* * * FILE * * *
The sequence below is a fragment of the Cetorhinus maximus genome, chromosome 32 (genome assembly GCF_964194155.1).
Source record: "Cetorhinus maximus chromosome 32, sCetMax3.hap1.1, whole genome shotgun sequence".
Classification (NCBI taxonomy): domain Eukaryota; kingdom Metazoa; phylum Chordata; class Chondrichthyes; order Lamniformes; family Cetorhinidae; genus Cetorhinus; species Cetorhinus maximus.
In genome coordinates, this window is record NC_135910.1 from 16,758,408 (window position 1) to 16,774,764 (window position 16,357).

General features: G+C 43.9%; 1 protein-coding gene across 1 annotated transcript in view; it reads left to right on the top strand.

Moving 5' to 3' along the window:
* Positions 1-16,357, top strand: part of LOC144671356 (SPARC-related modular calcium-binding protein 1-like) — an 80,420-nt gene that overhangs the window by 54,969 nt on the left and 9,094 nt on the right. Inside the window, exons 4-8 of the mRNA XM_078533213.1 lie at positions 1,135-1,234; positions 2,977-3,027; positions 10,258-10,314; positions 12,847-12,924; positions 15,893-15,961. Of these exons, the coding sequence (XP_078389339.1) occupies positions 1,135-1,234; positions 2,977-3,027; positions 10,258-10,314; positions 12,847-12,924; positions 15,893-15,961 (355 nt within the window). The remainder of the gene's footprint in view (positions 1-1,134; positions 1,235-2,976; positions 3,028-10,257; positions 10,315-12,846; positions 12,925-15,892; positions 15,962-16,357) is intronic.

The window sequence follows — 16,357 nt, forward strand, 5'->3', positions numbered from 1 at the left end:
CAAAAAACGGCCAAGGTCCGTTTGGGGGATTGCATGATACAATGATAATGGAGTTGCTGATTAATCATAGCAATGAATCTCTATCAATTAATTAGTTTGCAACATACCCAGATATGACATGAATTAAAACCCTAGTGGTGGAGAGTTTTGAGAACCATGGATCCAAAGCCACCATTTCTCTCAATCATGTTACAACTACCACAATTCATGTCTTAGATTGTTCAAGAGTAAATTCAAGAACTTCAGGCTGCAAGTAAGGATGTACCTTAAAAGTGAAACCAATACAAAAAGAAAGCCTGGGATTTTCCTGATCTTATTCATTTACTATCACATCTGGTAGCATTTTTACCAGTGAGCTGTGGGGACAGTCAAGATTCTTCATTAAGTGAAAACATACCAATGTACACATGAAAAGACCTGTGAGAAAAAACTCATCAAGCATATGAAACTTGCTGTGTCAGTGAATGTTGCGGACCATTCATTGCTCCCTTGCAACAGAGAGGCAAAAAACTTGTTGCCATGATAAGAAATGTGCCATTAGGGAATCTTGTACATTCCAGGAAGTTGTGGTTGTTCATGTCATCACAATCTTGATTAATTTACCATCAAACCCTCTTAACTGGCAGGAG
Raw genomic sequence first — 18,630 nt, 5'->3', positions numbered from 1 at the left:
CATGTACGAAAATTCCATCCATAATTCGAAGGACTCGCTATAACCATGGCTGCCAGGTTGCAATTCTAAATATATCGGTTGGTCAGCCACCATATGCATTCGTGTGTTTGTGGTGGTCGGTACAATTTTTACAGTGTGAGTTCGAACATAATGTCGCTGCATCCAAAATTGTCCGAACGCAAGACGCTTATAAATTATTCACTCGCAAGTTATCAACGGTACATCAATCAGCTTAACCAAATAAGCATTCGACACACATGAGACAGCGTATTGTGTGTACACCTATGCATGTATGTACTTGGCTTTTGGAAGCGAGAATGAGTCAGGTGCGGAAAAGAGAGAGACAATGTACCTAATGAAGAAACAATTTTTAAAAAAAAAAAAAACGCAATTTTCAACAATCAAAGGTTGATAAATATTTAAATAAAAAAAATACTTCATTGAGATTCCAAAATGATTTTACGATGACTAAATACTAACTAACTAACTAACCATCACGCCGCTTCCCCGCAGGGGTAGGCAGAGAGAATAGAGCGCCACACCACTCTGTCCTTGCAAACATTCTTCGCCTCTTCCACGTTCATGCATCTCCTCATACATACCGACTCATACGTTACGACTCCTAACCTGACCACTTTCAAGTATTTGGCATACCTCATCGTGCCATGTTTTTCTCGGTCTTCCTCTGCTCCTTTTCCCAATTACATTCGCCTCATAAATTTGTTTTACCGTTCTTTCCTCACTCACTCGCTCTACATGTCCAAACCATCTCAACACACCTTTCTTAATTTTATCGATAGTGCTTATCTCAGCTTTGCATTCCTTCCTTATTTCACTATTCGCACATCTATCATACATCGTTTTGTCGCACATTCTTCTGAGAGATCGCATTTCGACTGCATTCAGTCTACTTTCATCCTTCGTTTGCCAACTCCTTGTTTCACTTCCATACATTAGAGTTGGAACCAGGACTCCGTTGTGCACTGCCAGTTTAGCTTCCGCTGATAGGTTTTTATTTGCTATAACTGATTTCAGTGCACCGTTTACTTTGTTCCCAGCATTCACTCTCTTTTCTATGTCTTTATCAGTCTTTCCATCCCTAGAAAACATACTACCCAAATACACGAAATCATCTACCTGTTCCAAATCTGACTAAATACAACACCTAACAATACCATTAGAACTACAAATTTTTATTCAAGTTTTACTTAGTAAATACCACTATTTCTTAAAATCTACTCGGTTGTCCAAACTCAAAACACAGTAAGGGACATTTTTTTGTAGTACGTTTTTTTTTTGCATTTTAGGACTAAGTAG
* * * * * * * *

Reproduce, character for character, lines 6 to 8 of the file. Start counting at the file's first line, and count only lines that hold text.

Moving 5' to 3' along the window:
* Positions 1-16,357, top strand: part of LOC144671356 (SPARC-related modular calcium-binding protein 1-like) — an 80,420-nt gene that overhangs the window by 54,969 nt on the left and 9,094 nt on the right. Inside the window, exons 4-8 of the mRNA XM_078533213.1 lie at positions 1,135-1,234; positions 2,977-3,027; positions 10,258-10,314; positions 12,847-12,924; positions 15,893-15,961. Of these exons, the coding sequence (XP_078389339.1) occupies positions 1,135-1,234; positions 2,977-3,027; positions 10,258-10,314; positions 12,847-12,924; positions 15,893-15,961 (355 nt within the window). The remainder of the gene's footprint in view (positions 1-1,134; positions 1,235-2,976; positions 3,028-10,257; positions 10,315-12,846; positions 12,925-15,892; positions 15,962-16,357) is intronic.

The window sequence follows — 16,357 nt, forward strand, 5'->3', positions numbered from 1 at the left end: